Quick: how many customers that buy from you on eBay are return customers? Not sure? Here’s a fast way to get an idea of the percentage. Divide your unique feedback by your total feedback
(total is usually higher) and that will give you an idea. The number isn’t perfect, of course, because some of those extra feedbacks are from multiple-item auctions and the like, but it will at least give you an idea. If you have higher han 3 or 4 percent retention/return, you’re doing pretty well compared to most eBay sellers.
A 4% return customer rate for any other business (especially wholesale/retail) is pathetic, though. If you are selling fairly unique items that can be used or purchased more than once (gifts or
craft supplies for example), customer loyalty should be very important to you. If you are selling something that is purchased once and probably never looked for again in the near future (automobiles, some collectibles, etc.), customer retention is less important while the recommendations from those customers is very important.
Retaining Your Current Customers
If you sell an item that bodes itself to repeat purchases, you NEED to get your customers to continue coming back again and again. If you sell jewelry, for example, your items may complement one-
another, but if a current buyer or past purchaser doesn’t know that, he or she may not buy more than the item they’ve originally purchased. In addition, the buyer may come back a few days or even
weeks later and be looking for a similar item. Chances are they don’t remember you at all.
Branding Yourself on eBay
eBay goes to great lengths to keep everyone on the same level. The only thing that sets you apart from other sellers on eBay’s site is your username. So how do you beat the competition? Here are a few ideas that you can use during the eBay-free portion of your transactions (the “after sale”).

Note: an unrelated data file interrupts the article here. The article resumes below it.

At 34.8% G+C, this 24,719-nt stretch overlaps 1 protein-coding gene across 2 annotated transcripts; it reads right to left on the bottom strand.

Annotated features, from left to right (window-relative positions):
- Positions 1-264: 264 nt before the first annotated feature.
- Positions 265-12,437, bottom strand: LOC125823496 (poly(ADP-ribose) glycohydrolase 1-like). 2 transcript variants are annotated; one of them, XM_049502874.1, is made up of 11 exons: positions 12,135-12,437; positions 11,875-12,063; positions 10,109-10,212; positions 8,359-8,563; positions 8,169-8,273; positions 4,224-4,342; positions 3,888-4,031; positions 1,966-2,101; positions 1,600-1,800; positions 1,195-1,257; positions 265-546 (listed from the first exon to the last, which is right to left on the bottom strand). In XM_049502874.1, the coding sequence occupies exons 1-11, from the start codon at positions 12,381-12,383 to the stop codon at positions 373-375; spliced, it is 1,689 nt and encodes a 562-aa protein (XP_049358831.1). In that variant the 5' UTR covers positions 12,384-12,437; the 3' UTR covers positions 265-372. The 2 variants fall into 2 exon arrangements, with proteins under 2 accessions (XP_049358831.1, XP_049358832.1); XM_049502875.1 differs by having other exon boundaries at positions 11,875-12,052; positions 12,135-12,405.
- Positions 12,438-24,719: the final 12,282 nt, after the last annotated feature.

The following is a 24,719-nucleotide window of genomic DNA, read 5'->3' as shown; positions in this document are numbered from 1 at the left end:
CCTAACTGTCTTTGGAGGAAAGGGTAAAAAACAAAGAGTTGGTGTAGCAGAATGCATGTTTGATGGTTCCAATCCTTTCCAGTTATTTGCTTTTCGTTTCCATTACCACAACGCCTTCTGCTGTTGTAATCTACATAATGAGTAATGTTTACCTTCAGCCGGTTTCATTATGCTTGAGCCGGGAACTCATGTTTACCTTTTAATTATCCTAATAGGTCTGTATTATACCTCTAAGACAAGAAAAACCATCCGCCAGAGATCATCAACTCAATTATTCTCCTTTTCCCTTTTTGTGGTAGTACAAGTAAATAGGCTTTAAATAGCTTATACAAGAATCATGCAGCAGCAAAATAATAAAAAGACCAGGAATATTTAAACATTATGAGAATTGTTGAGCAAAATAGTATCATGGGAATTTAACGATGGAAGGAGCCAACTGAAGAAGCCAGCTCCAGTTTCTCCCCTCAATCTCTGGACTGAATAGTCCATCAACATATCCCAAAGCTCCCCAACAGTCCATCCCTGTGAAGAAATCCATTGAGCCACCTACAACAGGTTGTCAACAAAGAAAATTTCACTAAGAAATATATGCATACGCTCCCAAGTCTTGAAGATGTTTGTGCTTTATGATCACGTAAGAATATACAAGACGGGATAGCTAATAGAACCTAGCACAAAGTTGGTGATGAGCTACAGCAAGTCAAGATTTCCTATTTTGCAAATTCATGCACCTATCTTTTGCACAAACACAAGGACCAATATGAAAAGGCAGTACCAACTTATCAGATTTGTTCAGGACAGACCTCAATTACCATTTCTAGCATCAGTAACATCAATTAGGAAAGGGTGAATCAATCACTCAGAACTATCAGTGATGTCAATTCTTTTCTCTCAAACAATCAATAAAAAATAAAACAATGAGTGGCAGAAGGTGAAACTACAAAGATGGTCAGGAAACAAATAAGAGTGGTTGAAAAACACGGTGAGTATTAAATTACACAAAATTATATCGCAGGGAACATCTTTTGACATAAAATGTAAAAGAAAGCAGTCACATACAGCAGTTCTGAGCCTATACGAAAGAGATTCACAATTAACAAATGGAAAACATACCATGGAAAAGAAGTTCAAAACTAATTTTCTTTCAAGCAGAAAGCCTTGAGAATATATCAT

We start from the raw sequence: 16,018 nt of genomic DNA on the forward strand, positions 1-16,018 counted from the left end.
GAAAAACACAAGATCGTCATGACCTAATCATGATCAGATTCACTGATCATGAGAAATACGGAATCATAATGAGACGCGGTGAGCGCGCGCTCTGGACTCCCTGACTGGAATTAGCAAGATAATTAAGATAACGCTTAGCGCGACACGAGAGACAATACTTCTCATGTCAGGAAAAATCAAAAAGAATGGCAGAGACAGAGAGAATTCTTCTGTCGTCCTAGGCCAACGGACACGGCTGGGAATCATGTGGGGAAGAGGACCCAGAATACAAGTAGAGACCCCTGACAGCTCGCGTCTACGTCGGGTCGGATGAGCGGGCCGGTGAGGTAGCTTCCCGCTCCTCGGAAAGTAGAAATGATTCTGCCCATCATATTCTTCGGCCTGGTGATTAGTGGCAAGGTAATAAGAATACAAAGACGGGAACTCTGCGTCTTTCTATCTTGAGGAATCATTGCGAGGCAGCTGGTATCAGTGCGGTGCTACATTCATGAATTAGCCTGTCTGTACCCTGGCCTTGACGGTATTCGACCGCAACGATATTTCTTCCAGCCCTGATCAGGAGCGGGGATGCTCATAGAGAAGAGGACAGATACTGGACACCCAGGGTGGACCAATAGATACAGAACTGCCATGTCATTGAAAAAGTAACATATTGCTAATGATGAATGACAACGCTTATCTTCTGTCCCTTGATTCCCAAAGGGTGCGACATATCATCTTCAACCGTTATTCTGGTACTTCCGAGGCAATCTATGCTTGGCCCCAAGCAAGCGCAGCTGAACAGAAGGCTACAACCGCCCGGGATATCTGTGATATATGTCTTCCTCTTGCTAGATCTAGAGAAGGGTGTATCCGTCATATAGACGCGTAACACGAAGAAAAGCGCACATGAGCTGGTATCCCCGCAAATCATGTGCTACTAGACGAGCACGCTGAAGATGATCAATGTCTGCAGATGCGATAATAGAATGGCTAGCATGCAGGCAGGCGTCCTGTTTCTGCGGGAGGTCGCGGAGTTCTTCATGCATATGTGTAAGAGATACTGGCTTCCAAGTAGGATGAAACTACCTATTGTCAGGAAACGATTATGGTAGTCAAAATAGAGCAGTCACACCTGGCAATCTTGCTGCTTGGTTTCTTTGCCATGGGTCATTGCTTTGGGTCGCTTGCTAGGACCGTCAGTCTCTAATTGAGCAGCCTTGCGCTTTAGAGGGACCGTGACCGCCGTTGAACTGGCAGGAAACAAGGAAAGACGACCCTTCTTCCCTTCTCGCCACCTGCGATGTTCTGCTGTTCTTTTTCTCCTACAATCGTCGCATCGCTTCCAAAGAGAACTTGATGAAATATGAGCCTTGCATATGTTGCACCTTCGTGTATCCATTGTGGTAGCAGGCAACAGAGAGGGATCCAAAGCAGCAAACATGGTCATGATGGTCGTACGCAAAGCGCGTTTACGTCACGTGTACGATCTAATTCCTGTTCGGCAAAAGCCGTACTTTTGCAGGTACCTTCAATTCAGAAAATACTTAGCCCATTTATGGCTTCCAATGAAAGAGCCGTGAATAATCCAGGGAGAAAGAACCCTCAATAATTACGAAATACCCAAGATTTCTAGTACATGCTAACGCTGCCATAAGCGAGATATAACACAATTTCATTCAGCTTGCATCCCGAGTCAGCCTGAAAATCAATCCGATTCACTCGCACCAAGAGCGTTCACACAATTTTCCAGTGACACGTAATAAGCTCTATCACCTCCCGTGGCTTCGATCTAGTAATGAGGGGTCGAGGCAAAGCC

Keep lists of those who buy from you; try to include names, emails, and even addresses. When a buyer first buys from you, send an email asking if they would mind being added to your “contact list” for future correspondence. Make sure that every email you send includes your company name, address, phone (if published), website address, email address, etc. You’ll find that a good percentage of your buyers, if the approach is made well, will wish to be included in your future “alerts.” Send out a regular email to this list -weekly or monthly is best, more than once a week may be
considered “intrusive.” Alert them to new auctions listed, new products being introduced, and so on. Including “special offers” and other incentives is a good idea as well. Offers like “if you
are the winning bidder and you mention this list, we’ll include a FREE GIFT with your order!”
When you package items to send to your buyers, make sure to include the proper inserts with the item. A packing list/invoice is imperative for a professional appearance. A catalog, “thank you”
note, branded gifts (pens with your name on it and the like), or other types of inserts or special offer fliers are nice bonuses that will encourage further contact from your buyers.
About Me Page
Your eBay “About Me” page is very important to the professional look and impression your business gives to buyers and potential buyers. This has been discussed several times before in this newsletter and throughout our training program and can’t be emphasized enough. The more information the better.
Do you have a business website to advertise or sell your products? If not, you need one. Aaron covered many aspects of these in his series of articles in issues 36-40. Like the “About Me” page
information, though, the importance of a good seller website for your business can’t be over stated.
The most important aspect of customer retention is good customer service. If you provide all of the professionalism of a legitimate business, accurate listings, efficient shipping, and fast response
time to queries, you will greatly increase the good impression and the chance of your customer returning for more.
In conclusion, retaining customers and getting them to come back to you for more is possible and even essential to doing well as a business. A retention rate of over 10% is a rarity on eBay and is a
short-term goal to aim for in your selling. Most regular businesses expect a customer retention of 80% or higher and most online businesses expect nearly the same. If you work hard at your
customer service and “branding,” you too can realize high retention rates in your eBay sales.